Keith Hannon ’04, lecturer in the Department of Media Arts, Sciences and Studies, was never that involved in the political scene while a student at Ithaca College.
But now, as a candidate for Tompkins County Legislature for District 5, Hannon said he hopes to push progressive ideals and stances that he believes are important to much of Tompkins County. Currently, Hannon is the only Democratic candidate officially running for the position, but Jim Dennis, a 10-year legislator in this position, said via email that he does plan on running again for the same position this year. A term as a legislator lasts four years, with the current term running from 2014 through 2017. The election will be held Nov. 7.
Hannon said in an email that he does not plan on continuing to work at the college next year whether he wins this position or not.
In addition to teaching at the college, Hannon is also the associate director for communications and alumni relations at the Boyce Thompson Institute, an independent, nonprofit institution affiliated with Cornell University that researches agricultural and medical advancements.
Hannon, who was a television-radio major, said that during his time at the college, he watched political activism from the outside but never really partook.
“I took a lot of politics classes, so it was always something I was interested in, but I always had the television focus,” he said. “I’ve always liked debating issues, having conversations with people that disagree. Having the tendency to hang out in your own echo chamber is a problem.”
His interest in politics bloomed when he moved to Los Angeles after graduating. He grew up in the Binghamton, New York, area.
Though he called himself a “starving artist” working in L.A. in the production industry, doing so, he said, helped him meet people from all types of backgrounds.
“It wasn’t until I moved to L.A. that I got up close and personal with how other people live, people from different socioeconomic classes from you,” he said.
When Hannon was living there, he and his wife found out they were expecting a child, and he presented the idea of moving back to Ithaca to raise their family.
“We want our family to be surrounded by things that really matter,” he said. The sense of community here is really a paramount.”
He said that having known the atmosphere in Ithaca, becoming involved in the political scene often crossed his mind.
Timing played a big role in Hannon’s decision to run for legislature. He often told himself the timing was not right because he was still raising his family. He spent over two months researching the position and realized that the reasons to do it outweighed the reasons not to, he said.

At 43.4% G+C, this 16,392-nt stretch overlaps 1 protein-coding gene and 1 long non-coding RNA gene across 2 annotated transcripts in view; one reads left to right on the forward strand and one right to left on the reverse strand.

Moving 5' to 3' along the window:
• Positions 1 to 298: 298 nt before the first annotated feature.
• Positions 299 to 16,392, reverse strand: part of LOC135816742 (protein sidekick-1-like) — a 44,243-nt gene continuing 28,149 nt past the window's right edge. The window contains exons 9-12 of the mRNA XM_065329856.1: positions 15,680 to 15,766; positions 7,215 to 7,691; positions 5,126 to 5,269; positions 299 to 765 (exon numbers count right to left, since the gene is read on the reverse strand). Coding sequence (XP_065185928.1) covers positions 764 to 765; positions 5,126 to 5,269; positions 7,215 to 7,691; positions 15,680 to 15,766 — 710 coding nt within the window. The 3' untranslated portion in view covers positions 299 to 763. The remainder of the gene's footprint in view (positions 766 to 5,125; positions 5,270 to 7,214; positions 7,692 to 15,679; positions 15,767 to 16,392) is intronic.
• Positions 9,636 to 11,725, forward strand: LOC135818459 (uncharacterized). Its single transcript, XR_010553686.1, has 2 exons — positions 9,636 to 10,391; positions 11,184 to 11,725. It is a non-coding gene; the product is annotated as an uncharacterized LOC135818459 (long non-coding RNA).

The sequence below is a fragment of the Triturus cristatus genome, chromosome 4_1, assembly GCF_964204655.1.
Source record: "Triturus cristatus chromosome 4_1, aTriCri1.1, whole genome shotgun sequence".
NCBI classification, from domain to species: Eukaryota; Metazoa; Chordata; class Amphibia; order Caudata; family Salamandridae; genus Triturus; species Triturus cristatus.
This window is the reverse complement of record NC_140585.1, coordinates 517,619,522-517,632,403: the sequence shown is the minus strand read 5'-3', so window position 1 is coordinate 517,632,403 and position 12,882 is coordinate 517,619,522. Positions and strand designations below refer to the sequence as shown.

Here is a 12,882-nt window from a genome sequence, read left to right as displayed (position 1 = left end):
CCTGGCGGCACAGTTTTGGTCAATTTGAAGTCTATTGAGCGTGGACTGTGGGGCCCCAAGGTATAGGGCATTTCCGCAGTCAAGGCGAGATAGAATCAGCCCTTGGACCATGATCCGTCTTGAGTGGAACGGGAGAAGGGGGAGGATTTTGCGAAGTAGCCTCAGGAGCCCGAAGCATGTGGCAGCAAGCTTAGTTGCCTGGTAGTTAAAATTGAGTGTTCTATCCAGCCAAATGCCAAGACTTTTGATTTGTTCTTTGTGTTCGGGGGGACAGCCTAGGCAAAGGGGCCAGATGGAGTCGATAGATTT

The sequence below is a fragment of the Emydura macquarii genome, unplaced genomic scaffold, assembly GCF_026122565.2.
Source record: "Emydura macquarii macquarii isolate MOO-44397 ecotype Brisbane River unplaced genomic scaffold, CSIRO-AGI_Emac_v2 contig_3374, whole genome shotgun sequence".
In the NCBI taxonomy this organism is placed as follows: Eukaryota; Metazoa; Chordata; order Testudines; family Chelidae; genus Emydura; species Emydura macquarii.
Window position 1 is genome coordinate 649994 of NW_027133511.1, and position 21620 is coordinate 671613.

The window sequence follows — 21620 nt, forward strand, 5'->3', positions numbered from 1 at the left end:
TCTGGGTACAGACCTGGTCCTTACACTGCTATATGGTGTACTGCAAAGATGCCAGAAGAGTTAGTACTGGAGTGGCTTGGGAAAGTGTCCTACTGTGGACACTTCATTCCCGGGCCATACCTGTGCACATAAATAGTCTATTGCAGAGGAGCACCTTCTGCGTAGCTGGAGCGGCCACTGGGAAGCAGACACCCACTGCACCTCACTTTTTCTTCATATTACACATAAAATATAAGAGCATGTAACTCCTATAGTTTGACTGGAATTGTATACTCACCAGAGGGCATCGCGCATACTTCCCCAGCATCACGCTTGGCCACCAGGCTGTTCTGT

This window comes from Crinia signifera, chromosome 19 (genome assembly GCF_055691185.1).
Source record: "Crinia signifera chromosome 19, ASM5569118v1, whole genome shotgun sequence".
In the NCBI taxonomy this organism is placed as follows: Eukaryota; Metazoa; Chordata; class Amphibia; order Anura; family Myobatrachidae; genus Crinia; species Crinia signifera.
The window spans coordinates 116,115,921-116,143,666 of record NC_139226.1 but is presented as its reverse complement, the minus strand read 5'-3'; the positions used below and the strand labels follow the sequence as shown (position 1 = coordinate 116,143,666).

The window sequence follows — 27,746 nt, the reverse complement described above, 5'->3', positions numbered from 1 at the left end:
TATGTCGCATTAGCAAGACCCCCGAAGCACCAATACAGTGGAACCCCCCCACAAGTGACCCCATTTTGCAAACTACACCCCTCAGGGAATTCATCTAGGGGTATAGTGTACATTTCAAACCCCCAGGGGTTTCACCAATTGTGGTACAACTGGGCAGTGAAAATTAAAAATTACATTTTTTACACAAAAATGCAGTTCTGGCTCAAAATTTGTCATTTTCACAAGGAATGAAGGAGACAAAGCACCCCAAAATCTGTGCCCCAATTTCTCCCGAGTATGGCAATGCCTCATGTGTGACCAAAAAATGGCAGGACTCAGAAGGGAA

In part, Hannon’s inspiration to run comes from wanting to raise his family in a progressive community, and he said he feels that the progressive aspect of Tompkins County is not adequately represented.
“If I’m going to be here to raise my family, I want to see those values exercised on a political level,” he said. “I think we’re really good at progressive action as a community, but I’m not so sure that our representatives are exercising that same progressiveness in their voting records.”
Hannon also said the community needs to see more young people getting involved in politics as opposed to just people from the older demographic.
As for Hannon’s political goals, he said he aims to work on issues such as income inequality, the cost of living in Tompkins County and aiding single mothers and children living in poverty.
“I want the county to be a place where everyone has a chance to earn a good living and take part in the aspects of it that brought my family here,” he said. “I didn’t move to Tompkins County because I thought it would make me personally profitable. I thought it would be a place of diverse ideas and people, where there was more equal footing and my family could be exposed to that.”
Junior Rachel Langlitz, an intern at the Boyce Thompson Institute and a former student of Hannon’s, said he has a thorough understanding of the area, being an alumnus of the college and an employee at the Boyce Thompson Institute.
“I think he has a good grasp of the community,” Langlitz said. “I think it’s nicer to see someone that’s younger starting to be involved.”
Donald Beachler, associate professor in the Department of Politics, had Hannon as a student and said he is very supportive of his run for Tompkins County Legislature.
“When I had him as a student, he was very smart, very articulate, and I think he’ll do well in public office,” Beachler said. “As far as I can see, he’s running a very well-organized and thoughtful campaign.”
Beachler said he thinks Hannon will be an excellent representative if he gets elected.
“I think his emphasis on emphasizing that everyone who works full-time deserves to have a wage they can live on and with dignity will benefit a lot of people, including recent college grads that stayed in town and work service jobs,” he said.
And this time, Hannon said, the timing felt right.
“You go through a few election cycles, and you think about it, and you wait for the right time, but the right time is never going to come,” he said. “I think we’ve reached a point politically, locally and nationally, where I couldn’t come up with excuses any longer.”